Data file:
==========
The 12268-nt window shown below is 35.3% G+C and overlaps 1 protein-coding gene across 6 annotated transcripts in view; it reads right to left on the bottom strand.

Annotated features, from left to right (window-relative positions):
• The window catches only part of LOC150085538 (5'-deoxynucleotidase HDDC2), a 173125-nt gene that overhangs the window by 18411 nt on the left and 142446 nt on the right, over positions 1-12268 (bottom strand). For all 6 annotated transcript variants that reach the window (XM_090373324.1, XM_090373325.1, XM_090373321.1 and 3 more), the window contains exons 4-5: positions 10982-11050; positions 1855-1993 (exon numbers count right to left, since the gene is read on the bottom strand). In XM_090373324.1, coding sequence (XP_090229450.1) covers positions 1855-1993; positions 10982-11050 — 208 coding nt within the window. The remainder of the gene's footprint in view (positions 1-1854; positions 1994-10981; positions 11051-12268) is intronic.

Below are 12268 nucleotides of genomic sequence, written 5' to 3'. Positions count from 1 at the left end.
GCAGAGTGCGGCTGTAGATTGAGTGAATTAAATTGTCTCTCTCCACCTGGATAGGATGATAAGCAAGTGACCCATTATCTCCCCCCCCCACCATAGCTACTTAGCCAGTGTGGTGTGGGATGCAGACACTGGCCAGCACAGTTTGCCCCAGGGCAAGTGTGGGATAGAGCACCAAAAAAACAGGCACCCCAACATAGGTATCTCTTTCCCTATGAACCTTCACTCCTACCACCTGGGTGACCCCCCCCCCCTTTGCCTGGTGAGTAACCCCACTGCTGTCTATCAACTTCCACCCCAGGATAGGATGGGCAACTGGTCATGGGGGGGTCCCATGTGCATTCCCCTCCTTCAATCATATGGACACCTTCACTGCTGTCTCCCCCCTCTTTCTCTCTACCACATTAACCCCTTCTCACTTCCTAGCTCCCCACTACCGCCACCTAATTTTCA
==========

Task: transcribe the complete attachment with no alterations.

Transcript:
The 12268-nt window shown below is 35.3% G+C and overlaps 1 protein-coding gene across 6 annotated transcripts in view; it reads right to left on the bottom strand.

Annotated features, from left to right (window-relative positions):
• The window catches only part of LOC150085538 (5'-deoxynucleotidase HDDC2), a 173125-nt gene that overhangs the window by 18411 nt on the left and 142446 nt on the right, over positions 1-12268 (bottom strand). For all 6 annotated transcript variants that reach the window (XM_090373324.1, XM_090373325.1, XM_090373321.1 and 3 more), the window contains exons 4-5: positions 10982-11050; positions 1855-1993 (exon numbers count right to left, since the gene is read on the bottom strand). In XM_090373324.1, coding sequence (XP_090229450.1) covers positions 1855-1993; positions 10982-11050 — 208 coding nt within the window. The remainder of the gene's footprint in view (positions 1-1854; positions 1994-10981; positions 11051-12268) is intronic.

Below are 12268 nucleotides of genomic sequence, written 5' to 3'. Positions count from 1 at the left end.
GCAGAGTGCGGCTGTAGATTGAGTGAATTAAATTGTCTCTCTCCACCTGGATAGGATGATAAGCAAGTGACCCATTATCTCCCCCCCCCACCATAGCTACTTAGCCAGTGTGGTGTGGGATGCAGACACTGGCCAGCACAGTTTGCCCCAGGGCAAGTGTGGGATAGAGCACCAAAAAAACAGGCACCCCAACATAGGTATCTCTTTCCCTATGAACCTTCACTCCTACCACCTGGGTGACCCCCCCCCCCTTTGCCTGGTGAGTAACCCCACTGCTGTCTATCAACTTCCACCCCAGGATAGGATGGGCAACTGGTCATGGGGGGGTCCCATGTGCATTCCCCTCCTTCAATCATATGGACACCTTCACTGCTGTCTCCCCCCTCTTTCTCTCTACCACATTAACCCCTTCTCACTTCCTAGCTCCCCACTACCGCCACCTAATTTTCA